If you don't see your comment after publishing it, refresh the page.

Our comments section is intended for meaningful responses and debates in a civilized manner. We ask that you respect the fact that we are a religious Jewish website and avoid inappropriate language at all cost.

If you promote any foreign religions, gods or messiahs, lies about Israel, anti-Semitism, or advocate violence (except against terrorists), your permission to comment may be revoked.

No Responses to “Q & A: Traveling And Missing Menorah Lighting (Part I)”

Comments are closed.

SocialTwist Tell-a-Friend

Current Top Story
ISIS seized control of Quneitra, at least temporarily, towards the end of August 2014.
Israel Watching Northern Border with Syria, Lebanon
Latest Judaism Stories
Hertzberg-092614

Perhaps the most important leadership lesson Elkana taught us is to never underestimate the difference a single person can make.

Teller-Rabbi-Hanoch-NEW

“he’s my rabbi” the Black painter said with pride, pulling out a photo of the Rebbe from his wallet

Rabbi Avi Weiss, head of theYeshivat Chovevei Torah. Rabbi Asher Lopatin will be replacing him as head of the school.

The Torah notes that even when we are dispersed God will return us to Him.

Rabbi Sacks

Simply, for Rambam the number 14 (2×7) was his favored organizing principle.

One of the cornerstones of our Jewish life is chesed, kindness. Chesed can only be taught by example

Our understanding of what is and what is not possible creates imagined ceilings of opportunity for us.

This young, innocent child gave me a powerful, warm surge of energy and strength.

The Chafetz Chaim answered that there are two forms of teshuvah; teshuvah m’ahava and teshuvah m’yirah.

Question: I recently loaned money to a friend who has been able to repay only part of it. This was an interest-free loan. We exchanged a signed IOU, not a proper shtar with witnesses, since I have always trusted her integrity and only wanted a document that confirms what was loaned and what was repaid. Now that shemittah is approaching, what should I do? Should I forgive the loan? And if my friend is not able to repay it, may I deduct the unpaid money from my ma’aser requirement?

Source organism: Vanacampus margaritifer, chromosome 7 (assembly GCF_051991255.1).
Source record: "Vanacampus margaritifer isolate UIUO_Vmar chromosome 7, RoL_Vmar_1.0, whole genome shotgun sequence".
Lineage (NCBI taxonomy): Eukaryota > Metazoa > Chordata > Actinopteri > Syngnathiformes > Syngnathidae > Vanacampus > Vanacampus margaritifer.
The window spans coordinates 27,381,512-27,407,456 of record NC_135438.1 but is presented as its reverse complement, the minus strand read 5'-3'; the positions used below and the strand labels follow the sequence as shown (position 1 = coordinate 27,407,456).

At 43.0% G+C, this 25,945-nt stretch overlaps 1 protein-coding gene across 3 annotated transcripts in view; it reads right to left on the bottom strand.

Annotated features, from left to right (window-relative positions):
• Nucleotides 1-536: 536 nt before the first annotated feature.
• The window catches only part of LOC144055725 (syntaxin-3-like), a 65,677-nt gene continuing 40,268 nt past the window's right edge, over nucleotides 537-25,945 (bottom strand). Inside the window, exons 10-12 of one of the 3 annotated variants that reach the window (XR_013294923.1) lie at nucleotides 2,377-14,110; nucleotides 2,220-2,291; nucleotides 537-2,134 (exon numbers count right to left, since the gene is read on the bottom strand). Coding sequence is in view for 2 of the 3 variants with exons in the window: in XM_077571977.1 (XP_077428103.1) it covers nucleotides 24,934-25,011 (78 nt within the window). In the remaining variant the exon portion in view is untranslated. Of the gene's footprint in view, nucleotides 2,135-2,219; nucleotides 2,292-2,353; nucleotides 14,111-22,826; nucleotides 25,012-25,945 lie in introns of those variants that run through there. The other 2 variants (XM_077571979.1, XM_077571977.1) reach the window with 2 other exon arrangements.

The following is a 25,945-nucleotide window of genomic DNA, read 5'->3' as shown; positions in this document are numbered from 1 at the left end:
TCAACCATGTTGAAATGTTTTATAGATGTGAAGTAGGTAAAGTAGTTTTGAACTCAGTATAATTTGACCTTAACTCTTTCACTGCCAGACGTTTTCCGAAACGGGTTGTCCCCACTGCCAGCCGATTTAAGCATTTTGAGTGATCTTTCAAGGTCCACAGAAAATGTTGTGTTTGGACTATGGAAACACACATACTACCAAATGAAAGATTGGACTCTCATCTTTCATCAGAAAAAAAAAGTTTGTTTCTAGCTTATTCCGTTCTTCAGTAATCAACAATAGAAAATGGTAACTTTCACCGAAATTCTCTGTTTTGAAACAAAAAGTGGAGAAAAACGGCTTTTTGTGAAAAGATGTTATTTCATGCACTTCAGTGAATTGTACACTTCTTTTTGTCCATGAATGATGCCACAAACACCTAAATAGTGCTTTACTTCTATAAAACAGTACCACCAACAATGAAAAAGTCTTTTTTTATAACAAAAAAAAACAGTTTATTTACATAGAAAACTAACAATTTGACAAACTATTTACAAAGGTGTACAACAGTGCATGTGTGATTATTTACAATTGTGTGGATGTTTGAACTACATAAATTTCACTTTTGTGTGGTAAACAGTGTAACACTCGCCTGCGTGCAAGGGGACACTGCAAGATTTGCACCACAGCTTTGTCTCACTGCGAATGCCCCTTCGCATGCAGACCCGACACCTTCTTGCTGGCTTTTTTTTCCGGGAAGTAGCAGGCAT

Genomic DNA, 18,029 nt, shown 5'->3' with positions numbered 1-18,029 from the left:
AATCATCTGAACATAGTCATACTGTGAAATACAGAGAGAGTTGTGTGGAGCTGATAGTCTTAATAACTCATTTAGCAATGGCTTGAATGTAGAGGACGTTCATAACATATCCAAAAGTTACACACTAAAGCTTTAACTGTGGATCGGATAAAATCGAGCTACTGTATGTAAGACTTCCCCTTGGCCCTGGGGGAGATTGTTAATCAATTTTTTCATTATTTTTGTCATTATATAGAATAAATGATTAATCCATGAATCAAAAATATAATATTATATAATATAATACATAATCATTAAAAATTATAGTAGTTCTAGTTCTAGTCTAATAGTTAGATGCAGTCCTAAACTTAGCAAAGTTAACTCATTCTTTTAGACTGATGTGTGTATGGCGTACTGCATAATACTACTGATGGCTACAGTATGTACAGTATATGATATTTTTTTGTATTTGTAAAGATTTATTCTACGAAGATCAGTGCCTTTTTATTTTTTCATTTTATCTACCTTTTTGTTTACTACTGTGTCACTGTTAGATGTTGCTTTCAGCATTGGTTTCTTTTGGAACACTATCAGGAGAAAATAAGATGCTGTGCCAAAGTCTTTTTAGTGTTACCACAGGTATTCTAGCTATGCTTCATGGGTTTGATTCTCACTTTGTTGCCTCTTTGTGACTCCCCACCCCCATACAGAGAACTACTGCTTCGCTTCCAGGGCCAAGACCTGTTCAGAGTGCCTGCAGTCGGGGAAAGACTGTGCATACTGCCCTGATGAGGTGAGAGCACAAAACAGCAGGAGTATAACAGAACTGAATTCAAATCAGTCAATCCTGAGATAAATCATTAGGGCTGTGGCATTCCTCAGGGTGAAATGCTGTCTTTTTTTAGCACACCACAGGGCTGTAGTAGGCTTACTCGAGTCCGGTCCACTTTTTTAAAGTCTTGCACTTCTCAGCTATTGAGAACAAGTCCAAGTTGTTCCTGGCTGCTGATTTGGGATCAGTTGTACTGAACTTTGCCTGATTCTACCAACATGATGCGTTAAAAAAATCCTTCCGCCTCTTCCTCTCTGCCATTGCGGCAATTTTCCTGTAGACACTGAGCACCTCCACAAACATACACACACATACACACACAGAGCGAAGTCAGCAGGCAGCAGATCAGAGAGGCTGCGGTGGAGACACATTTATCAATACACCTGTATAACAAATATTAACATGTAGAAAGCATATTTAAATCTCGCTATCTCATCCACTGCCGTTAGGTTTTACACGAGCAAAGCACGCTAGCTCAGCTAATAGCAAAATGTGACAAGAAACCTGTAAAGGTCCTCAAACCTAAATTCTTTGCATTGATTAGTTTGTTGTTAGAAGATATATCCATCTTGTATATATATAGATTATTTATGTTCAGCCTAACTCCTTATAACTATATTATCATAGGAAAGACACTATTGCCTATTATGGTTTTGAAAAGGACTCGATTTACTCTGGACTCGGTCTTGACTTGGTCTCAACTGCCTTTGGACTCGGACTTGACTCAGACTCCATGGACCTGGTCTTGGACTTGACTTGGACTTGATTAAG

Name Withheld

A Role Reversal
‘Return, O Wayward Sons…’
(Chagigah 15a)

When the Kleins returned, however, they were dismayed to see that the renters did a poor job cleaning up after themselves.

In Parshas Re’eh the Torah tells us about the bechira to adhere to the commandments of Hashem and refrain from sin. In Parshas Nitzavim, the Torah tells us that we have the choice to repent after we have sinned.

As Moshe is about to die, why does God tell him about how the Israelites will ruin everything?

Jonah objected to God accepting repentance based on ulterior motives and likely for short duration.

This week’s parsha offers a new covenant; a covenant that speaks to national life unlike any other

More Articles from Rabbi Yaakov Klass
Questions-Answers-logo

Question: I recently loaned money to a friend who has been able to repay only part of it. This was an interest-free loan. We exchanged a signed IOU, not a proper shtar with witnesses, since I have always trusted her integrity and only wanted a document that confirms what was loaned and what was repaid. Now that shemittah is approaching, what should I do? Should I forgive the loan? And if my friend is not able to repay it, may I deduct the unpaid money from my ma’aser requirement?

Name Withheld

Question: I recently loaned money to a friend who has been able to repay only part of it. This was an interest-free loan. We exchanged a signed IOU, not a proper shtar with witnesses, since I have always trusted her integrity and only wanted a document that confirms what was loaned and what was repaid. Now that shemittah is approaching, what should I do? Should I forgive the loan? And if my friend is not able to repay it, may I deduct the unpaid money from my ma’aser requirement?

Name Withheld

Question: I recently loaned money to a friend who has been able to repay only part of it. This was an interest-free loan. We exchanged a signed IOU, not a proper shtar with witnesses, since I have always trusted her integrity and only wanted a document that confirms what was loaned and what was repaid. Now that shemittah is approaching, what should I do? Should I forgive the loan? And if my friend is not able to repay it, may I deduct the unpaid money from my ma’aser requirement?

Name Withheld

Question: The Gemara in Berachot states that the sages authored our prayers. Does that mean we didn’t pray beforehand?

Menachem
Via Email

Printed from: http://www.jewishpress.com/judaism/ask-the-rabbi/q-a-traveling-and-missing-menorah-lighting-part-i/2013/11/21/

Scan this QR code to visit this page online: